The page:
We can rejoice when we have positive results. But it is greater still to find joy in our great God, who can be our joy even when our results are lackluster. He will always allow us to find joy in Him, if we seek it. Despite our circumstances, our results, and our condition.

Tuesday, June 20, 2017

We Can Find Rest in God's Scriptures

We all sat in the dining room, primed for a weekend of fun. To confirm our geekdom, me and six other men travelled to Bethany Beach for a board game trip. That's right. We went to the beach, so we could play board games. One of my friends suggested we do a short devotion each day, and I was up to lead first. And I was nervous. “We're here to play board games,” I thought to myself. “Are the rest of the guys really going to want to be in the Word?”

This was a dumb question. Yet, it's a question we ask ourselves all the time, whether it's in private or public.

What astounded me, however, was how these short devotion times became hour-long bible studies that deeply rocked us to the core. After our trip, there was no denying that there was one highlight for each of us during the trip: exploring the riches of God's Word, and growing more in awe of Him and His character.

Though I was surprised, I really shouldn't have been. God had been confirming both the beauty of His Word and the therapy it brings throughout one of the most difficult seasons of my life. Yet, how often do we forget this? God's Word routinely speaks to how it is the source of life, and how it confirms God's authority and reputation:

Blessed is the man who walks not in the counsel of the wicked, nor stands in the way of sinners, nor sits in the seat of scoffers; but his delight is in the law of the Lord, and on his law he meditates day and night.” (Psalm 1:1-2)

I Am the LORD; I have spoken, and I will do it.” (Ezekiel 36:36b, 37:14b)

And not only is it the source of life, but all of it trains us in righteousness:

All Scripture is breathed out by God and profitable for teaching, for reproof, for correction, and for training in righteousness, that the man of God may be complete, equipped for every good work.” (2 Timothy 3:16-17)

The scriptures bring rest because they make promises that are kept. They reveal to us a God who is all-powerful, all-knowing, all-loving, and all-just. They reveal to us a God who is big enough to hope in, and a God who is big enough to deliver on His promises. They help us discover a God who is so complex that we could never fully understand Him, yet a God who is willing to reveal Himself enough to know Him personally, enjoying that we can discover Him for all eternity. They help us live in tune with God's desires, they give us wisdom when we feel lost, and they give hope when it seems like the world is burning down around us.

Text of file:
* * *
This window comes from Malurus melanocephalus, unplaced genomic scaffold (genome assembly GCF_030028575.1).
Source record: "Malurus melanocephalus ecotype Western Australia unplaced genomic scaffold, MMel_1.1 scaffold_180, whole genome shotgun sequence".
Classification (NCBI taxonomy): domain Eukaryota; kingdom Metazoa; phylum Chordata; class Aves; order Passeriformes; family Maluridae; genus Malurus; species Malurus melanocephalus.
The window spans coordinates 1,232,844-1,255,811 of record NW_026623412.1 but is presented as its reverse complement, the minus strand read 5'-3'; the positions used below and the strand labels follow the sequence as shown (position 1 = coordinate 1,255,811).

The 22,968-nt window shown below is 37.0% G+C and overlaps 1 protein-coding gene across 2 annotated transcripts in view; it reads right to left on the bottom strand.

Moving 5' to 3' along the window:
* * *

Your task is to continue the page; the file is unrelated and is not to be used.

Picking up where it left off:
The scriptures are not just wise writings, they are the words of God, and they reveal who God is. And that God is the one we hope in. We hope in Him when things are bleak. We hope in Him when life is good. How do we know this? Because God's Word shows us how people praise Him in those seasons, and in every season in between!

On the day I called, you answered me; my strength of soul you increased.” (Psalm 138:3)

Have mercy on me, O God, according to your steadfast love; according to your abundant mercy blot out my transgressions.” (Psalm 51:1)

Praise the Lord! Praise God in his sanctuary, praise him in his mighty heavens!” (Psalm 150:1)

O LORD, God of my salvation; I cry out day and night before you.” (Psalm 88:1)

Whether we have full happiness, we see answered prayer, or when we see our hearts mired in sin or when it seems all hope is lost, we see the scriptures dictate that our minds, our hearts, our prayers, our hope should be pointed towards God. And the only way that we can even do that, is because the scriptures reveal to us Jesus.

And beginning with Moses and all the Prophets, he (Jesus) interpreted to them in all the Scriptures the things concerning himself.” (Luke 24:27)

Why can we rest deeply in God's Word? Because His Word is what points us to God Himself. He is the object of our faith, and our hope. Whether you're on vacation, or at work. In peace time, or during war. During deep trauma, or times of refreshment. Rest deeply in God's Scriptures.

Monday, June 5, 2017

We can Flourish in God's Church

Marry the church.” – Brian Seay (DiscipleMakers Staff)

My heart sank as I looked over my lawn. It had grown for nearly three months without much maintenance, and resembled more of a wild field than a lawn of a homeowner. It was one of what seemed like an endless list of things I had to get done, without an end in sight. Yet, the day we moved back into our home, a number of people rushed to our home to help. In fact, with the yard alone, we had three people who took shifts to mow it. After numerous hours, we finished, and it, along with nearly every other task, was done.

“It's amazing how belonging to the church brings much help, I can't imagine what it's like for someone who isn't in it,” one of the people remarked. It was a staggering comment, and one I haven't forgotten. It reminded me that there are benefits to being an active member of the local church, and it's this: you're a part of a family. And healthy families involve each member seeking to love each other.